Tuesday Book Blog – Stone Eater

cover of Stone Eater

Title: Stone Eater by D.F. Bailey (2nd book in the Will Finch Mystery Thriller series)

Genre: mystery, thriller, suspense, financial crime

Amazon Reviews: 7 reviews on Amazon.com with an average of 4.7

My Four Star Review

D.F. Bailey has hit his stride with this second Will Finch Thriller!

I read the first book in this series – Bone Maker – and the ending stirred my curiosity. Moving into the second Will Finch novel, the author answered many of the questions I had leftover from the first book while spinning a fine stand-alone story. Will Finch, main character and intrepid journalist, is a more fleshed out character in this second offering. The author ties the action of the series opener (Bone Maker) to the second book with seamless brush strokes that never weigh the reader down. No mean feat!

I enjoyed seeing the world through Will’s somewhat cynical perspective. His work cubicle is a “… doleful mix of neglect and oppression.” His exercise regime consists of making it up and down the three flights of stairs to his office. His huffing and puffing upon arrival is a condition many of us can identify with. There is also phrases that delight – sailboats slip back and forth playing the invisible breeze and a man’s life is described as running along a track that is narrow, flat and gray. These few words stand in for so much that need never be said. A gruesome scene is described thus – the girl collapsed on the lawn like a sack of snakes. This metaphor brings the horror of the character’s situation to graphic life.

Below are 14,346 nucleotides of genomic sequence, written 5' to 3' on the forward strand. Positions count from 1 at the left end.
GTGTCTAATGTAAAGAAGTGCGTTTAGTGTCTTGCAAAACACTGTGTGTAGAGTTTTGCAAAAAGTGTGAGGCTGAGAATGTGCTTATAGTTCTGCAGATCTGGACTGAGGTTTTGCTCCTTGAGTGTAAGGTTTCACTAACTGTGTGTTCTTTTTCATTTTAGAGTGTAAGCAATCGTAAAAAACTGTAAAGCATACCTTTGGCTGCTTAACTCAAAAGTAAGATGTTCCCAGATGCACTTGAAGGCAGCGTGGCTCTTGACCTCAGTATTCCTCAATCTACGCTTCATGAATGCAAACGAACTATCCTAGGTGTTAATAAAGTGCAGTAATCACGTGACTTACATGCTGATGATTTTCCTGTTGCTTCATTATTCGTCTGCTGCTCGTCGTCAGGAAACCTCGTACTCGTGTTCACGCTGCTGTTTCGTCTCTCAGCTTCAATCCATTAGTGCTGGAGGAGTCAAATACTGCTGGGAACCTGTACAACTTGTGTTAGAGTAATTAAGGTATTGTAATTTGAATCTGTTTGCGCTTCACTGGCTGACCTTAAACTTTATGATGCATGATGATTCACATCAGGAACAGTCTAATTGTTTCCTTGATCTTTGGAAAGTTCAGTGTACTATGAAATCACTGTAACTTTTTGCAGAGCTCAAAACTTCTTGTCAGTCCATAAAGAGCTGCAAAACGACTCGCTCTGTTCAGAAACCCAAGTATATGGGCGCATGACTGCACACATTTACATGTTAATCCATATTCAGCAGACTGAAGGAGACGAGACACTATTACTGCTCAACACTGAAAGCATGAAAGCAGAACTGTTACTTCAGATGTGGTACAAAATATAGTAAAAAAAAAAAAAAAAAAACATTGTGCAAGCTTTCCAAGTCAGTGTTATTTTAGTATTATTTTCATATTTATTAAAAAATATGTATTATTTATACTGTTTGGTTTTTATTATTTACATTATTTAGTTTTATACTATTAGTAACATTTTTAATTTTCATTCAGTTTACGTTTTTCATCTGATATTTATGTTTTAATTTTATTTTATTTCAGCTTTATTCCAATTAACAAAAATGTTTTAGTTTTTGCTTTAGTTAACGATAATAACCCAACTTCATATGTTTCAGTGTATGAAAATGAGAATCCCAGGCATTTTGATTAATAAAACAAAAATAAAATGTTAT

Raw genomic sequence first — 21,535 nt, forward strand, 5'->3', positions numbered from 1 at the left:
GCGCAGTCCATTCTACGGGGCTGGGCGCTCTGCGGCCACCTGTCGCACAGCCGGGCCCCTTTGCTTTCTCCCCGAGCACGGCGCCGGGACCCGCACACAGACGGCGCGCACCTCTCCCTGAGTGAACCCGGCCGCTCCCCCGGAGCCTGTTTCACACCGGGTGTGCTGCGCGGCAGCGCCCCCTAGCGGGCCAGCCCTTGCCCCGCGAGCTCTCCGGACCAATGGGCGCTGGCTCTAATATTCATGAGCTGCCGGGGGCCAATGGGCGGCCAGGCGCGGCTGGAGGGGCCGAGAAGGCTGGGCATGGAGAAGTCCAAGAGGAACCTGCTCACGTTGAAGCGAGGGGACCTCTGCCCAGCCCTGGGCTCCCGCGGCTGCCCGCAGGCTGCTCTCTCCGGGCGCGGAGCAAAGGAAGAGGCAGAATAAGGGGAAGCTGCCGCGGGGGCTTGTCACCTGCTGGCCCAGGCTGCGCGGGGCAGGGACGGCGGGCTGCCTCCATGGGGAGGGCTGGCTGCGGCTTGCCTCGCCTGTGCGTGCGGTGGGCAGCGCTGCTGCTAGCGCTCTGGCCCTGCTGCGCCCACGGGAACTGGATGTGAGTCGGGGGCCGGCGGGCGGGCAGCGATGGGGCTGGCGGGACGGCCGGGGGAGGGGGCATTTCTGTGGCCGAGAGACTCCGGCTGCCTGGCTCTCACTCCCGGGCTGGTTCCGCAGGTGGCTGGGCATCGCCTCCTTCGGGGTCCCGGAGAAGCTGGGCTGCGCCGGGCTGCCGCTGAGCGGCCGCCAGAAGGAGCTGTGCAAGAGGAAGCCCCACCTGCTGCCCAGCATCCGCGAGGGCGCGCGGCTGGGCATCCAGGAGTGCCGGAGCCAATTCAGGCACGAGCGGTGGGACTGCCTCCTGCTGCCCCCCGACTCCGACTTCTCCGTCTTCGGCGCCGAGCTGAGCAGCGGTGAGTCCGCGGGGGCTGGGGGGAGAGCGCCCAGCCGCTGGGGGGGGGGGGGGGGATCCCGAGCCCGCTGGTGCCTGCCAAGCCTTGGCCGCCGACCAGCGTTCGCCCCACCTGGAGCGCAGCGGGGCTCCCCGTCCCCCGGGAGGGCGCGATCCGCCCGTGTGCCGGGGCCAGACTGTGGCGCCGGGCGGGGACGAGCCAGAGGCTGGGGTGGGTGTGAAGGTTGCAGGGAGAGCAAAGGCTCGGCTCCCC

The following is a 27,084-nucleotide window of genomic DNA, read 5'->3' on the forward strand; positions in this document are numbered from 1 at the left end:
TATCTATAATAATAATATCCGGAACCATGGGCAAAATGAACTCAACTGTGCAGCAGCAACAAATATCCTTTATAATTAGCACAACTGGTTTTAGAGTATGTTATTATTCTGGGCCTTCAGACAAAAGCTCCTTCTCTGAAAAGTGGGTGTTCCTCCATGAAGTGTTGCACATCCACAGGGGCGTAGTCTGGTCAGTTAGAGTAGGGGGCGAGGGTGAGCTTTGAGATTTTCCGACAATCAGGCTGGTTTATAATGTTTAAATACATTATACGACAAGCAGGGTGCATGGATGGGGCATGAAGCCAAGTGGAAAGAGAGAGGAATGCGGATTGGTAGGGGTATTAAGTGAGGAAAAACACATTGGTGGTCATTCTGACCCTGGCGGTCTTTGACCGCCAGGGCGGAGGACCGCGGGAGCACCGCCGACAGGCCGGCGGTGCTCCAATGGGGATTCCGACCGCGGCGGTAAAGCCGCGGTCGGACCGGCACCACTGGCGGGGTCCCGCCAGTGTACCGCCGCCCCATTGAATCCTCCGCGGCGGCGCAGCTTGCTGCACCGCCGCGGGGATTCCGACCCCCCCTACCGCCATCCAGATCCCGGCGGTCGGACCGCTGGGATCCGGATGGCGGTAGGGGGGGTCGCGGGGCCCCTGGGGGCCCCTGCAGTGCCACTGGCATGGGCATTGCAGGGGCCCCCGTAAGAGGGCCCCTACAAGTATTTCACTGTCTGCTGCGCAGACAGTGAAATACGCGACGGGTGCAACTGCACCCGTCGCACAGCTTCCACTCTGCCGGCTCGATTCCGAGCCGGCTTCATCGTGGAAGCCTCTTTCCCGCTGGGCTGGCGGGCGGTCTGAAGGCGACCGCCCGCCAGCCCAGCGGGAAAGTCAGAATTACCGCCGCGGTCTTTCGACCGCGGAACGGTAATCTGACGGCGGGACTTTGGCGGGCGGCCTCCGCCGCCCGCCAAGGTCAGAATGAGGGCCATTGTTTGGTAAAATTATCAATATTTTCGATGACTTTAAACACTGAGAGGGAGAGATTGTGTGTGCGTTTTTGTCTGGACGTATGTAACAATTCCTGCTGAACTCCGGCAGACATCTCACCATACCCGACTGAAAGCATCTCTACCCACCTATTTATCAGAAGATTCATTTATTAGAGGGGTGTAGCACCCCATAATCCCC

Bring on book three! I’m ready to read Lonesome Hunter and to see what Will Finch will do next.

cover of Bonemaker                       cover of lone hunter

Before I leave you to trot off to the Amazon site of your choice and check out D.F. Bailey’s books, I want to add a note about the titles and the covers. Superb. The two word titles all link the series wonderfully and each of them packs a punch. The covers are visually attractive, consistent and guaranteed to catch the eye. Well done D.F. Bailey.

Hard Survival in an Unforgiving Landscape

Pencil sketch - Casa Destino - June Guenette (2)

It’s a pleasure to have a book reviewed by a respected fellow author. A couple of weeks ago, I received just such a treat for my newest release – Maelstrom.

5.0 out of 5 stars The damage we humans can do …, 24 Jan. 2016 – By Mari Howard

Maelstrom (Kindle Edition)

As a fan of Francis Guenette’s Crater Lake series, I was interested to read this new book, a collaboration and edition of her late mother’s manuscript, Maelstrom. Before purchase, I already knew from the author that it would be a very different novel, and of course wondered in what areas.

The story, which has been outlined by other reviewers, takes place not on the Canadian West Coast but in some arid, desert-like part of the USA. I was never sure where, but thought maybe New Mexico? And like Crater Lake books, in a small town setting, but a very different one. The town is dominated by its ruthless, amoral sheriff, though as the plot progresses we learn of the network of complicated relationships and special interests which has intensified his rule.